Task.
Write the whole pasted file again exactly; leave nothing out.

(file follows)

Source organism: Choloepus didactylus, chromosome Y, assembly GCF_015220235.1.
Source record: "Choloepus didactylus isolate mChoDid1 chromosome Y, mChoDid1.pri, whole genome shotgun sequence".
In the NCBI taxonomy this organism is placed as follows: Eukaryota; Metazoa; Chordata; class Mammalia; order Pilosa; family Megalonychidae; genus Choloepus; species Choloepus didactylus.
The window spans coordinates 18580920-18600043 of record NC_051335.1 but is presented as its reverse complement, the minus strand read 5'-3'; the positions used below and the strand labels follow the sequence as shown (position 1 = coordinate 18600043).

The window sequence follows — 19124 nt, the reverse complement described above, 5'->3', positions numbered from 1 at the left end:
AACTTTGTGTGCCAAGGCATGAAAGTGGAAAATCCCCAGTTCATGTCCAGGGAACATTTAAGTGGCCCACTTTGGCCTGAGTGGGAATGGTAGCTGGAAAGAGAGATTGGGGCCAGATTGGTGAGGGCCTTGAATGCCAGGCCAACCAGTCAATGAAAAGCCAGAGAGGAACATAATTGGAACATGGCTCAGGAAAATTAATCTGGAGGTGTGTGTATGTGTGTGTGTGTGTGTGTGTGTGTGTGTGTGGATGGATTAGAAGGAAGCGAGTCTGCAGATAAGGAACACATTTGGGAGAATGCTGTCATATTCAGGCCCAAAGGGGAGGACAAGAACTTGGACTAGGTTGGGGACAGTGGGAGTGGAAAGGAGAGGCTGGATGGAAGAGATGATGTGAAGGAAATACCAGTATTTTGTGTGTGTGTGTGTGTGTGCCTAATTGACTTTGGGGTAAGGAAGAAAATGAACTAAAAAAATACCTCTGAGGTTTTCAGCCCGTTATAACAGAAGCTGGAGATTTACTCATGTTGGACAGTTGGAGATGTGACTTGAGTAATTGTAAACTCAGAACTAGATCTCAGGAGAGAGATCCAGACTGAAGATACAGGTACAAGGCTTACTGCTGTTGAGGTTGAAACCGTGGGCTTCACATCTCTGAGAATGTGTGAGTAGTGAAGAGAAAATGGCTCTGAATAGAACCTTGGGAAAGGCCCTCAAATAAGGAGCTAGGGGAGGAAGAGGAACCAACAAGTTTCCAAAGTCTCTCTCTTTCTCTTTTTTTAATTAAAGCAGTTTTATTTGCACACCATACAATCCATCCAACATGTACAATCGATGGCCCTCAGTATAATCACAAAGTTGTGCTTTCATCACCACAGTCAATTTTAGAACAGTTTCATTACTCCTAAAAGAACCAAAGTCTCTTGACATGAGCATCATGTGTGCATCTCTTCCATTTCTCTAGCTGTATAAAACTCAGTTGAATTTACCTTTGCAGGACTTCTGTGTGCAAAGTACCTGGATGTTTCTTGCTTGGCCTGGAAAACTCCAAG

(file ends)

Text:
Source organism: Choloepus didactylus, chromosome Y, assembly GCF_015220235.1.
Source record: "Choloepus didactylus isolate mChoDid1 chromosome Y, mChoDid1.pri, whole genome shotgun sequence".
In the NCBI taxonomy this organism is placed as follows: Eukaryota; Metazoa; Chordata; class Mammalia; order Pilosa; family Megalonychidae; genus Choloepus; species Choloepus didactylus.
The window spans coordinates 18580920-18600043 of record NC_051335.1 but is presented as its reverse complement, the minus strand read 5'-3'; the positions used below and the strand labels follow the sequence as shown (position 1 = coordinate 18600043).

The window sequence follows — 19124 nt, the reverse complement described above, 5'->3', positions numbered from 1 at the left end:
AACTTTGTGTGCCAAGGCATGAAAGTGGAAAATCCCCAGTTCATGTCCAGGGAACATTTAAGTGGCCCACTTTGGCCTGAGTGGGAATGGTAGCTGGAAAGAGAGATTGGGGCCAGATTGGTGAGGGCCTTGAATGCCAGGCCAACCAGTCAATGAAAAGCCAGAGAGGAACATAATTGGAACATGGCTCAGGAAAATTAATCTGGAGGTGTGTGTATGTGTGTGTGTGTGTGTGTGTGTGTGTGTGTGGATGGATTAGAAGGAAGCGAGTCTGCAGATAAGGAACACATTTGGGAGAATGCTGTCATATTCAGGCCCAAAGGGGAGGACAAGAACTTGGACTAGGTTGGGGACAGTGGGAGTGGAAAGGAGAGGCTGGATGGAAGAGATGATGTGAAGGAAATACCAGTATTTTGTGTGTGTGTGTGTGTGTGCCTAATTGACTTTGGGGTAAGGAAGAAAATGAACTAAAAAAATACCTCTGAGGTTTTCAGCCCGTTATAACAGAAGCTGGAGATTTACTCATGTTGGACAGTTGGAGATGTGACTTGAGTAATTGTAAACTCAGAACTAGATCTCAGGAGAGAGATCCAGACTGAAGATACAGGTACAAGGCTTACTGCTGTTGAGGTTGAAACCGTGGGCTTCACATCTCTGAGAATGTGTGAGTAGTGAAGAGAAAATGGCTCTGAATAGAACCTTGGGAAAGGCCCTCAAATAAGGAGCTAGGGGAGGAAGAGGAACCAACAAGTTTCCAAAGTCTCTCTCTTTCTCTTTTTTTAATTAAAGCAGTTTTATTTGCACACCATACAATCCATCCAACATGTACAATCGATGGCCCTCAGTATAATCACAAAGTTGTGCTTTCATCACCACAGTCAATTTTAGAACAGTTTCATTACTCCTAAAAGAACCAAAGTCTCTTGACATGAGCATCATGTGTGCATCTCTTCCATTTCTCTAGCTGTATAAAACTCAGTTGAATTTACCTTTGCAGGACTTCTGTGTGCAAAGTACCTGGATGTTTCTTGCTTGGCCTGGAAAACTCCAAG